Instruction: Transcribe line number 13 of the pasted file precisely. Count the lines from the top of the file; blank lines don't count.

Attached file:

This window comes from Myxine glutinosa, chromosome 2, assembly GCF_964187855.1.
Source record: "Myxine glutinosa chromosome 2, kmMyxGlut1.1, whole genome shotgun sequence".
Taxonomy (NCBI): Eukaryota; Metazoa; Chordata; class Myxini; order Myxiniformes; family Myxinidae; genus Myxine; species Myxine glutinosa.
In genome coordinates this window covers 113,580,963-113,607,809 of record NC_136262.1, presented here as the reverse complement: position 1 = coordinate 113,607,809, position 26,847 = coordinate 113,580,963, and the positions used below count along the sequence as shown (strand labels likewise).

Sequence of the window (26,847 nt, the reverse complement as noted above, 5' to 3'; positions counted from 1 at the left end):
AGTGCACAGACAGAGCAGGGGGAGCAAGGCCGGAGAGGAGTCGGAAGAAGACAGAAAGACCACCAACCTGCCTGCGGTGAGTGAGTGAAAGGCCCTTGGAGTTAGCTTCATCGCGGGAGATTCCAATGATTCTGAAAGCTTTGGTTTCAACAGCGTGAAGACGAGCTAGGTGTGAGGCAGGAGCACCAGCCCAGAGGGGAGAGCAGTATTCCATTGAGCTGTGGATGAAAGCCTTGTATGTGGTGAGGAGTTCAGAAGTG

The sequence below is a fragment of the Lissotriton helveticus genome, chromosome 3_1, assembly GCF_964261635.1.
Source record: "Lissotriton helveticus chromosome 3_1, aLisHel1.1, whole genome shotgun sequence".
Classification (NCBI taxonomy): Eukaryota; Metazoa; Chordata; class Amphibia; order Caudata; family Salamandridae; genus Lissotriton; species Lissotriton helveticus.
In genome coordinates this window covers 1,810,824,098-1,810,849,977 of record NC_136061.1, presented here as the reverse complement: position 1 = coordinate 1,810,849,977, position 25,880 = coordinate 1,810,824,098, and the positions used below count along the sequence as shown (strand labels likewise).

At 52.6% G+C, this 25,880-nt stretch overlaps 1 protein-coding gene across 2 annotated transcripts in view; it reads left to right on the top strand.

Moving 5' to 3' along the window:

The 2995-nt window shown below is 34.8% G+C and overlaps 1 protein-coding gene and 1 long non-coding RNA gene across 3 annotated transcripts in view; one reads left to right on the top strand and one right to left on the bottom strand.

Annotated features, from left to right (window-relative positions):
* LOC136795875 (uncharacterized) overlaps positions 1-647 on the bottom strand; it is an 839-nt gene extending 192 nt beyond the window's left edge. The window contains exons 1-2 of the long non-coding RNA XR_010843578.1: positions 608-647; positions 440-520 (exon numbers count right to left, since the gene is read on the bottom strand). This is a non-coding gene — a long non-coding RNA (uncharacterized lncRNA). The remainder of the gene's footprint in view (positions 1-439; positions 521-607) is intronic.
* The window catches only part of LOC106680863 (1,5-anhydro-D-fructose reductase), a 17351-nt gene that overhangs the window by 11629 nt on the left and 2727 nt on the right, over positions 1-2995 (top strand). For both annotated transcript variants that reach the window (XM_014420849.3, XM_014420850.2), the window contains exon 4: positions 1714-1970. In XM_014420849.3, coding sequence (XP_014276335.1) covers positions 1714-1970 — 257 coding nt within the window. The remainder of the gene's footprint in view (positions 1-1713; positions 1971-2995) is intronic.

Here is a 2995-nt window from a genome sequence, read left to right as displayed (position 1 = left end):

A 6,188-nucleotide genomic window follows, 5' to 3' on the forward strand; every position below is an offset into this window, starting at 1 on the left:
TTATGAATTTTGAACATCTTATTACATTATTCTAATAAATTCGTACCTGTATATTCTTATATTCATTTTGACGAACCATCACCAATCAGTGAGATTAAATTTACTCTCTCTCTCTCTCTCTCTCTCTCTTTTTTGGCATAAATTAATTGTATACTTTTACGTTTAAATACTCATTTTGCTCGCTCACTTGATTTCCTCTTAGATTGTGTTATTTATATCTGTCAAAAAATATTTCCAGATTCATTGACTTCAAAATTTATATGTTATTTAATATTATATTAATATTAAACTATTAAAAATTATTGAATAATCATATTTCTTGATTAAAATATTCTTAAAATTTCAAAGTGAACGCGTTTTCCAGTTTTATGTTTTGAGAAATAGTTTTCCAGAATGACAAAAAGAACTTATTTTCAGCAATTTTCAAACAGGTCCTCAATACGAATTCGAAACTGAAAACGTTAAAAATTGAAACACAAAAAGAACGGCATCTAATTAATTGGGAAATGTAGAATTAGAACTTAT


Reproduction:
The 2995-nt window shown below is 34.8% G+C and overlaps 1 protein-coding gene and 1 long non-coding RNA gene across 3 annotated transcripts in view; one reads left to right on the top strand and one right to left on the bottom strand.